Sixth Form Diploma for the Upper Sixth In the Upper Sixth students continue to learn new skills in a 3 Unit carousel as follows: Cookery Design for your own space ICT Those students in Upper Sixth who study 4 A Levels or undertake the Psychology AQA Extended Project are not required to attend Sixth Form Diploma lessons


Spanish Head of Department: Contact No:

Mr John Wilson

0161 488 3330 ext. 3301

The Spanish Department aims to give students confidence in their ability to use Spanish as a real-life communication tool and to make students aware of the diversity of the Spanish-speaking world, with its rich artistic, musical and literary heritage. At the same time, we hope to allow students and teachers to develop their special interests and share them with others.

Studying Spanish at Cheadle Hulme School The Department offers courses in AS and A2 Level Spanish as well as Extension Classes. By the time you finish your Spanish studies at Cheadle Hulme School, we hope that you will have developed a love and understanding of the Spanish-speaking world, will have acquired a specialist knowledge of the topics that most interest you from that world, will have visited at least one Spanish-speaking country on an educational visit, and will feel comfortable speaking to Spanish native-speakers on most topics.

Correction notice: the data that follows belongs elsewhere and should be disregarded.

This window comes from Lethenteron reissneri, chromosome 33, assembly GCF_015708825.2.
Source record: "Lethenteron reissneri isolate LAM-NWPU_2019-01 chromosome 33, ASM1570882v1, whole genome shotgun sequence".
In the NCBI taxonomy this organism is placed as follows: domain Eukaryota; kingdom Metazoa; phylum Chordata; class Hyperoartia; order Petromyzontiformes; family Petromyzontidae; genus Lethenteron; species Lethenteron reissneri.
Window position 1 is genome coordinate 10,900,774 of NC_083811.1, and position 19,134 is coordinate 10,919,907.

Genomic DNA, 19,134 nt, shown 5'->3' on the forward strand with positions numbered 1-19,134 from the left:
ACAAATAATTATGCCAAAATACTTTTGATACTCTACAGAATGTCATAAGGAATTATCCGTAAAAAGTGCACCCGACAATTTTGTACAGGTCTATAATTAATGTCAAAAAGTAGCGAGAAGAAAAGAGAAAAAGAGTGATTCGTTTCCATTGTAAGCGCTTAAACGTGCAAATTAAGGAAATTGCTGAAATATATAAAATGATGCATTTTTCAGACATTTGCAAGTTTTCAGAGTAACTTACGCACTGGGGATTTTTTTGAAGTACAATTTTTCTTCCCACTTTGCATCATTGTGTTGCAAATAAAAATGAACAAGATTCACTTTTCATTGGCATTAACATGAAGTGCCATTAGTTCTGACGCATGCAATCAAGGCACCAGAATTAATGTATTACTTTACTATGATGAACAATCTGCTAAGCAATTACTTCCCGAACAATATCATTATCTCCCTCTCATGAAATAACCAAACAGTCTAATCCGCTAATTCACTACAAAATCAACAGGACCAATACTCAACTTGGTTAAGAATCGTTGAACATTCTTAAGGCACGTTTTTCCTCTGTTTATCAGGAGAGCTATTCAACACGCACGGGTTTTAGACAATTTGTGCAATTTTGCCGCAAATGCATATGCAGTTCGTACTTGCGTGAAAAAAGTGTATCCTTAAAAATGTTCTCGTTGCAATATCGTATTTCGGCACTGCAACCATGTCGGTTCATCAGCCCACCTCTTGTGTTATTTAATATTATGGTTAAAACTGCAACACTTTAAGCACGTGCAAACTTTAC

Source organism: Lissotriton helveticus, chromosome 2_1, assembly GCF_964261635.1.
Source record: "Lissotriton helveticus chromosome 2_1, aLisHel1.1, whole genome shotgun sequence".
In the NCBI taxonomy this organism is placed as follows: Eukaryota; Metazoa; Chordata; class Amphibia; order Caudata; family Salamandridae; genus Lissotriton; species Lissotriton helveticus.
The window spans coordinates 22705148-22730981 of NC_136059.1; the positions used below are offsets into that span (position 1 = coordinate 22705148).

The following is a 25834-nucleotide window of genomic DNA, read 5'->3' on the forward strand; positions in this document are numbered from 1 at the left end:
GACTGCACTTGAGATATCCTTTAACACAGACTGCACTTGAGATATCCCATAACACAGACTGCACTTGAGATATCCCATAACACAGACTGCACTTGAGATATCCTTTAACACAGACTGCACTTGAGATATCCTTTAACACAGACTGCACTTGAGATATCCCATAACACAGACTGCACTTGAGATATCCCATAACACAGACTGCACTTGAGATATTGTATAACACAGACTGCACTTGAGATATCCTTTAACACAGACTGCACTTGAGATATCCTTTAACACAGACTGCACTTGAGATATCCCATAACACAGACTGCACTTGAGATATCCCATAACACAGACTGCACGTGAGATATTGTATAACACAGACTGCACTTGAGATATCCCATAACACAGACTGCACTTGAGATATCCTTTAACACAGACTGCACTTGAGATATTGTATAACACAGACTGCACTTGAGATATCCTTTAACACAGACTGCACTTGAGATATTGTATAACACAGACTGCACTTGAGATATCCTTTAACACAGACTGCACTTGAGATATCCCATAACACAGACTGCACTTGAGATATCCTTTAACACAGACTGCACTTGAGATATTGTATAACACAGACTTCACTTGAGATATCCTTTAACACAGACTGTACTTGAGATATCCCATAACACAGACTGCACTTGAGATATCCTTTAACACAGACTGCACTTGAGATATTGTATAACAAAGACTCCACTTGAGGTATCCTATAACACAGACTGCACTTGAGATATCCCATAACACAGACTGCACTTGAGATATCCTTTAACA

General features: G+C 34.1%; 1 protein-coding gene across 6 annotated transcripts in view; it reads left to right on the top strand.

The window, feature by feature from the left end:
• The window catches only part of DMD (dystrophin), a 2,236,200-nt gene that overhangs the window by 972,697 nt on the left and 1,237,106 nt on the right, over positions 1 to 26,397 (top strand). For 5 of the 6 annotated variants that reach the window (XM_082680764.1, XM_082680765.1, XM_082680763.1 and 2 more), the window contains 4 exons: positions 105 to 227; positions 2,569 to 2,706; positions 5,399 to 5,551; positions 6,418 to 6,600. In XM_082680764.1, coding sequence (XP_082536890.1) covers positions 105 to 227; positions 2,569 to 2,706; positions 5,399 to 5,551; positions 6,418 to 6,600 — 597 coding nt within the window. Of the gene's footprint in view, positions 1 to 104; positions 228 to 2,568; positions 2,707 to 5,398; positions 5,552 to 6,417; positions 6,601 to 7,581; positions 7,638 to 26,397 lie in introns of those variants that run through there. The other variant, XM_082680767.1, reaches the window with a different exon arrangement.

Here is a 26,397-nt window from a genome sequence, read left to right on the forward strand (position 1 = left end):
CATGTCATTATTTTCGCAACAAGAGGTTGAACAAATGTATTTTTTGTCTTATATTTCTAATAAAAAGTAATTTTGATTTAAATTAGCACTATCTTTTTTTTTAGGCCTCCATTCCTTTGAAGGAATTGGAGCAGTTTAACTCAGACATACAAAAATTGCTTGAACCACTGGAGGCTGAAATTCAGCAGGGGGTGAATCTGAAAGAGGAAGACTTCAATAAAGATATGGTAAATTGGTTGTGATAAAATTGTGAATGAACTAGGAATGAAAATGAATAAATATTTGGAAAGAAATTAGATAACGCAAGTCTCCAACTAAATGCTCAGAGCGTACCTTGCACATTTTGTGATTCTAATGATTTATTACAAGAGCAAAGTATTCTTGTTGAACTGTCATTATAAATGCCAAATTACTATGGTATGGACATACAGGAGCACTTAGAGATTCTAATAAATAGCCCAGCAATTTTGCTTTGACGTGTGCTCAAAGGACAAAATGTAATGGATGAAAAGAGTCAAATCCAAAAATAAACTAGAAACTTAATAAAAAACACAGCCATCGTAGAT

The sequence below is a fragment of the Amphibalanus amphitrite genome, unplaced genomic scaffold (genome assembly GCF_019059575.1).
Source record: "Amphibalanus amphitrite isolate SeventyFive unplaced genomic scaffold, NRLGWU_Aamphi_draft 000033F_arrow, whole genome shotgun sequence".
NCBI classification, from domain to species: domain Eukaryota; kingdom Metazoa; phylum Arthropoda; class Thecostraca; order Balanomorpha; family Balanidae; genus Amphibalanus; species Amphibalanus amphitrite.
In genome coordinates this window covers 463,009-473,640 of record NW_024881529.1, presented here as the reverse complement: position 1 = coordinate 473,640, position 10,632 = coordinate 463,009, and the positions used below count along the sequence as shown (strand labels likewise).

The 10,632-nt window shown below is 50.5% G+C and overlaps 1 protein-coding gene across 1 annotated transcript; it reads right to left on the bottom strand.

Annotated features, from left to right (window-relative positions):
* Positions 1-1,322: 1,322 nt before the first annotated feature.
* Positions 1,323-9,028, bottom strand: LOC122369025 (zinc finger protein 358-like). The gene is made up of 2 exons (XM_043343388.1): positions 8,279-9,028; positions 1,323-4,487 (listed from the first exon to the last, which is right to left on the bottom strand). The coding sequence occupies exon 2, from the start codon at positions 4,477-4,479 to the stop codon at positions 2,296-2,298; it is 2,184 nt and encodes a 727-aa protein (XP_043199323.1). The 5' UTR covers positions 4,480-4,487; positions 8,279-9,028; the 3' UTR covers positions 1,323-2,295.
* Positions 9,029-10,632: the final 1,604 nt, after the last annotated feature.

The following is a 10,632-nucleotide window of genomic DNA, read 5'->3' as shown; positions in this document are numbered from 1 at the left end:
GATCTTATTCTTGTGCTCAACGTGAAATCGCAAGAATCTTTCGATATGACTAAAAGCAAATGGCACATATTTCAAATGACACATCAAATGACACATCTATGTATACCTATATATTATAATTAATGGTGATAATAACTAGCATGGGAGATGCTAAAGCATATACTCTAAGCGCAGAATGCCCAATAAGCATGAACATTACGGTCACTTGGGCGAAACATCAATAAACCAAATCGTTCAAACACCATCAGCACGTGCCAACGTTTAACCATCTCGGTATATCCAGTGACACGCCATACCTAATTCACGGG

Co-Curricular Activities

We have regular visits to see films and plays. In March we also attend workshops at the Viva Film Festival and the Instituto Cervantes. The Sixth Form also help staff run a Spanish Clinic which younger students can attend to obtain advice or help in aspect of their course, as part of the School's Leadership Scheme. Through this Scheme they can also help with the Department's involvement with the Junior School and with other local Primary Schools. The Spanish Department, in conjunction with the French and German Departments, host the annual Northwest Schools' Debating Competition for Modern Languages. There are study trips to Spain including a long weekend in Barcelona also taken place for Sixth Form students.

Entry requirements

Minimum GCSE or IGCSE Grade A in Spanish. Exam Board: AQA

Course details